Budget 2018 provides highest ever spending on health and education

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Budget 2018 provides highest ever spending on health and education

Finance Minister Paschal Donohoe has been revealing details of Budget 2018 in the Dáil this lunchtime.

A "Rainy Day Fund" is to be established in the next year with € 1.5 billion being transferred from the Ireland Strategic Investment fund to start it off.

He says this is another important step in strengthening the country's finances in a changing and risky world especially in light of Brexit.

€1.83 billion has been made available for housing, with 3,800 new social houses expected to be built by local authorities and approved housing bodies.

500 million euro will go into the Direct Build Program with 3000 new social houses by 2021.

There will be a 3% levy for the 1st year of vacant site to more than double to 7%.

For workers, 2 USC rates have been lowered and income tax bands have been raised.

A reduction in prescription charges for those under 70 years from 2.50 to 2 per item.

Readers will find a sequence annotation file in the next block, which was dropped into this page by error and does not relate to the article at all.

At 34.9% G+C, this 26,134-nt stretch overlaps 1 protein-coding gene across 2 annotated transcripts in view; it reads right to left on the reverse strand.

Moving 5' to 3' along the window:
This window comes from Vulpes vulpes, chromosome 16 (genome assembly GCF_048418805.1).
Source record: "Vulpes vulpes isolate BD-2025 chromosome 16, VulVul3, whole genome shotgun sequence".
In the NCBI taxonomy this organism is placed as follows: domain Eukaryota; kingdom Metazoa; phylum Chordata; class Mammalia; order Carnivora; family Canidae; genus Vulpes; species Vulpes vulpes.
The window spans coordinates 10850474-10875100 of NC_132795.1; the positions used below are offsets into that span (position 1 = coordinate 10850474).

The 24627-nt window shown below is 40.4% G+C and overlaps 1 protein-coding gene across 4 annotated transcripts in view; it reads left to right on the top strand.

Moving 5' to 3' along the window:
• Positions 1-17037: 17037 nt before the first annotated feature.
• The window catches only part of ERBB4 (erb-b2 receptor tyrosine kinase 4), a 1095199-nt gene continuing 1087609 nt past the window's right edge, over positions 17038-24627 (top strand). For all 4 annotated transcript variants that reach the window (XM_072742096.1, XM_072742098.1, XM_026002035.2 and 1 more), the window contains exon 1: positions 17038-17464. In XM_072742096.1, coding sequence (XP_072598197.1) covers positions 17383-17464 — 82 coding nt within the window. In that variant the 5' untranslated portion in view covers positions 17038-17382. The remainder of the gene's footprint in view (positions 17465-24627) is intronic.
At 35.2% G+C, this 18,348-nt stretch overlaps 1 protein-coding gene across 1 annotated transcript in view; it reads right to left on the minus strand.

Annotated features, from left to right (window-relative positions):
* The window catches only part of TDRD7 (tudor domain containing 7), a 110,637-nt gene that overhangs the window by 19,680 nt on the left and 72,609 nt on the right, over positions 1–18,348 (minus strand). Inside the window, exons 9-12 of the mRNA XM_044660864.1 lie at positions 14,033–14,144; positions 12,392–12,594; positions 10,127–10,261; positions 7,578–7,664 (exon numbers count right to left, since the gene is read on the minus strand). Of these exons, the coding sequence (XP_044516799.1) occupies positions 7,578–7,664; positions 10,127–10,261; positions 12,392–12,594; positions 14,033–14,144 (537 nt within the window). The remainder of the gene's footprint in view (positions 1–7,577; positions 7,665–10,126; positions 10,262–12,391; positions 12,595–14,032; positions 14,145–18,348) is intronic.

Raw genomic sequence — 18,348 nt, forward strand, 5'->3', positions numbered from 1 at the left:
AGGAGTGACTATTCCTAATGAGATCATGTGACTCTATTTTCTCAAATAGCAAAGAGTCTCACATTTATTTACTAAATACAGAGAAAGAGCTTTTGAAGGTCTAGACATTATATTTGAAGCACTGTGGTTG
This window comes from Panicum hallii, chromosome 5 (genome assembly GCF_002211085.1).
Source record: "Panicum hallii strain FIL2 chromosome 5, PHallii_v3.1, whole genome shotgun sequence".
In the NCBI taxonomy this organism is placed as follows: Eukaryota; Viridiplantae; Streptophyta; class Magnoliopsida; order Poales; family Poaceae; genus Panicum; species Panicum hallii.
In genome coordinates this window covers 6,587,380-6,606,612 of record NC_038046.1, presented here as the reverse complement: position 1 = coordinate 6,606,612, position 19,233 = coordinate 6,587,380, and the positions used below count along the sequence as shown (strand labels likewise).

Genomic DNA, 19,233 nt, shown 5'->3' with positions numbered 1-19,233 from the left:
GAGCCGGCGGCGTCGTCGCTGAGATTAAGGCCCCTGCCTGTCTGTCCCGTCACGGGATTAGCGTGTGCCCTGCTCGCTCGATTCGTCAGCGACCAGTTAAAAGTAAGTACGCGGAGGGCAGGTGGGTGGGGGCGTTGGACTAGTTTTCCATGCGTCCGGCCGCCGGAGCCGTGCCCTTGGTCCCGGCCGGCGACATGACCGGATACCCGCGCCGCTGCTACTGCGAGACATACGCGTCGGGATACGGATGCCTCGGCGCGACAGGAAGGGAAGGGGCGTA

Increase of €685m in allocation to the Department of Health, brings total funding to nearly €15.3bn next year.

€1.7 billion will be invested in special education with 1,000 new Special Needs Assistants to be brought in before September 2018.

1,300 additional teaching post in schools for 2018 - reducing the student teacher ratio to 26:1.

Minister Donohoe also defended the €5 increase for those on social welfare. The relief for people with loans from 2004-2012 is being continued to 2020 but at just 75% the rate in 2018, 50% in 2019 and 25% in 2020.

2018 will also see an extra 800 gardaí being recruited as well as another 500 civilians being hired.

The entry point to USC remains at €13,000. €2 per week rise in the rate of the qualified child payment.

There are modest income tax cuts, a sugar tax on fizzy drinks and cigarettes are to increase by 50c for a packet of 20. This keeps minimum wage earners out of it.

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